(41 kg or more)
1 Dose=
One 75 mg pill
1 Dose=
75 mg*

*The 75 mg dose can be measured using a combination of 30 mg and 45 mg.

In the event that the dispenser provided with the suspension is lost or damaged, another dosing syringe or other device may be used to deliver the following volumes:

  • For children 33 lbs or less (15 kg or less): 2.5 mL (½ tsp)
  • For children 34 lbs – 51 lbs (16 kg – 23 kg): 3.8 mL (¾ tsp)
  • For children 52 lbs – 88 lbs (23 kg – 40 kg): 5.0 mL (1 tsp)
  • For people 89 lbs or more (41 kg or more): 6.2 mL (1 ¼ tsp)

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What to Do if You Miss Your TAMIFLU Dose

If you forget to take your medicine at any time, take the missed dose as soon as you remember, unless it is within 2 hours of your next scheduled dose. Do not take two doses at a time to make up for a missed dose. You can then continue to take TAMIFLU at the usual times.

Taking TAMIFLU with Other Medications

TAMIFLU has been shown to have a minimal chance of negatively interacting with other medications. Your doctor or healthcare professional may recommend taking over–the–counter medications to reduce severity of symptoms while the antiviral action of TAMIFLU takes effect on the flu virus. As with any medication, be sure to discuss with your doctor any over–the–counter or prescription medicines you are currently taking before beginning TAMIFLU therapy. An intranasal flu vaccine like FluMist®* should not be given within 2 weeks before or 48 hours after taking TAMIFLU, unless it is deemed appropriate by your doctor.

Taking TAMIFLU if You Have Kidney Disease

If you have any type of kidney disease, talk to your doctor before starting TAMIFLU therapy. There is a special dosing schedule, as follows, for this group:

  • Flu Treatment Dosage — One 75 mg dose, once daily for 5 days
  • Flu Prevention Dosage — One 75 mg dose every other day or 30 mg dose once daily

How to Store TAMIFLU

TAMIFLU capsules should be stored at room temperature below 77ºF (25ºC) and kept in a dry place. Refrigerate liquid TAMIFLU at 36º to 46ºF (2º to 8ºC). Do not freeze. As with all medications, keep out of the reach of children.

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Side Effects & Safety of TAMIFLU

Rare but serious skin reactions and allergic reactions have been reported. Stop taking TAMIFLU and call your doctor if you experience any of these reactions, as they could be very serious.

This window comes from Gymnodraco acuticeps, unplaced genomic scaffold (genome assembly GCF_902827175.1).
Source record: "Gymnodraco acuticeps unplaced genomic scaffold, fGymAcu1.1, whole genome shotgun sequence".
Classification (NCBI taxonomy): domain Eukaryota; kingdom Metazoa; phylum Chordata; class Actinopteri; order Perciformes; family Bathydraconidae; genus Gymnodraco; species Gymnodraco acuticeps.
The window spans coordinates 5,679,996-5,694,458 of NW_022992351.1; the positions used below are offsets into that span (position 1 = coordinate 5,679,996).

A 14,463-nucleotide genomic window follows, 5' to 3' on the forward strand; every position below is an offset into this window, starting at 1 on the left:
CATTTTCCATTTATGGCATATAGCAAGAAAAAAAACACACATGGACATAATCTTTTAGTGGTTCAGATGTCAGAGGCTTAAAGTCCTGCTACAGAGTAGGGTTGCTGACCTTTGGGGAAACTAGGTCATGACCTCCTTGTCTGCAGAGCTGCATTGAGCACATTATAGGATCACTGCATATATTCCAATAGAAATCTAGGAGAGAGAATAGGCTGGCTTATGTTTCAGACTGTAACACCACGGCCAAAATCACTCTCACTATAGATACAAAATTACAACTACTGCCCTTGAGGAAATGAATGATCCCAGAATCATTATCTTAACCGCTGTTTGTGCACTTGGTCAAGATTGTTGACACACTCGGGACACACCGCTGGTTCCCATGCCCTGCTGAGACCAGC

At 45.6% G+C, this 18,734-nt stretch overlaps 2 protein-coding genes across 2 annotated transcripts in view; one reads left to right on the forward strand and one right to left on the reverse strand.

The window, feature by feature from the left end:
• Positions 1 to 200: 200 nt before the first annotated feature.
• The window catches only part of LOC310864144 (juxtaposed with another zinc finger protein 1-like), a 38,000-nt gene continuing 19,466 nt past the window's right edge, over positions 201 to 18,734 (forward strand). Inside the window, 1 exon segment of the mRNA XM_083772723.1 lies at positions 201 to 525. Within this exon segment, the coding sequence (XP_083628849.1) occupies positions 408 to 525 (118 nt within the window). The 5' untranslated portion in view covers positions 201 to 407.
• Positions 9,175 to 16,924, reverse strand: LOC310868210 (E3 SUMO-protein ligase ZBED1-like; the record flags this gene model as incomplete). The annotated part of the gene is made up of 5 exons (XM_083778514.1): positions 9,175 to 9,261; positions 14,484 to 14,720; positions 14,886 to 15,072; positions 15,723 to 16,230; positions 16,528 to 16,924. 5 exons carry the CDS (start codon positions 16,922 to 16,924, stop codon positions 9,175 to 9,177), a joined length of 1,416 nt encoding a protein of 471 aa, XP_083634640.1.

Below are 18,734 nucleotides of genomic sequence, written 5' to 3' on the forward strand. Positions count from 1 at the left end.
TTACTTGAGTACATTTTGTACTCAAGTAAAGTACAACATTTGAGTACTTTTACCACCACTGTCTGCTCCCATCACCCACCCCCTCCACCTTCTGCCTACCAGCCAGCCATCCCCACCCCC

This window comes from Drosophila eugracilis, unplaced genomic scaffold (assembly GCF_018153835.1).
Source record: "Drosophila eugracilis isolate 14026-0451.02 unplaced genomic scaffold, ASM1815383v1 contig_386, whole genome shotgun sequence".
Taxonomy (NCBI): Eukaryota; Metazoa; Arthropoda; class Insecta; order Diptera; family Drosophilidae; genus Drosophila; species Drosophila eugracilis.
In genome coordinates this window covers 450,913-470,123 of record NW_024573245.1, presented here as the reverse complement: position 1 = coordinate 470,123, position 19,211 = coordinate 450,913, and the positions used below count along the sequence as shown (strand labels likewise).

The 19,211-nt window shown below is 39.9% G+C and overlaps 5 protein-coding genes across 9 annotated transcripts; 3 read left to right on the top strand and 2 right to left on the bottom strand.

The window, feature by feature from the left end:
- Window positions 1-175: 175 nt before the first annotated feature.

People with the flu, particularly children and adolescents, may be at an increased risk of self injury and confusion shortly after taking TAMIFLU and should be closely monitored for signs of unusal behavior. A healthcare professional should be contacted immediately if the patient taking TAMIFLU shows any signs of unusual behavior.

The most common side effects of TAMIFLU are mild to moderate nausea and vomiting. TAMIFLU is generally well tolerated.

In addition, take the following precautions when using TAMIFLU:

  • You should not take TAMIFLU if you are allergic to oseltamivir phosphate or any other ingredients of TAMIFLU.
  • TAMIFLU is normally not recommended for use during pregnancy or nursing, as the effects on the unborn child or nursing infant are unknown. If you are pregnant, planning to become pregnant or breastfeeding while taking TAMIFLU, talk to your doctor before taking TAMIFLU.
  • If you have any type of kidney disease, talk to your doctor before starting TAMIFLU therapy.
  • The use of TAMIFLU along with an intranasal flu vaccine like FluMist®* has not been evaluated. However, due to the possibility for interference between these products, an intranasal flu vaccine should not be given within 2 weeks before or 48 hours after taking TAMIFLU, unless it is deemed appropriate by your doctor. The type of flu vaccine administered as a shot through the skin can be given at any time relative to use of TAMIFLU.

As with any medication, be sure to discuss with your doctor any over–the–counter or prescription medicines you are currently taking before beginning TAMIFLU therapy.

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IMPORTANT SAFETY INFORMATION

TAMIFLU is prescribed for treating adults and children 1 year and older with influenza (flu) whose symptoms started within the last day or two. TAMIFLU can also reduce the chance of getting the flu in patients 1 year and older. TAMIFLU is not a substitute for the annual flu vaccinations (you should still get the flu shot every year).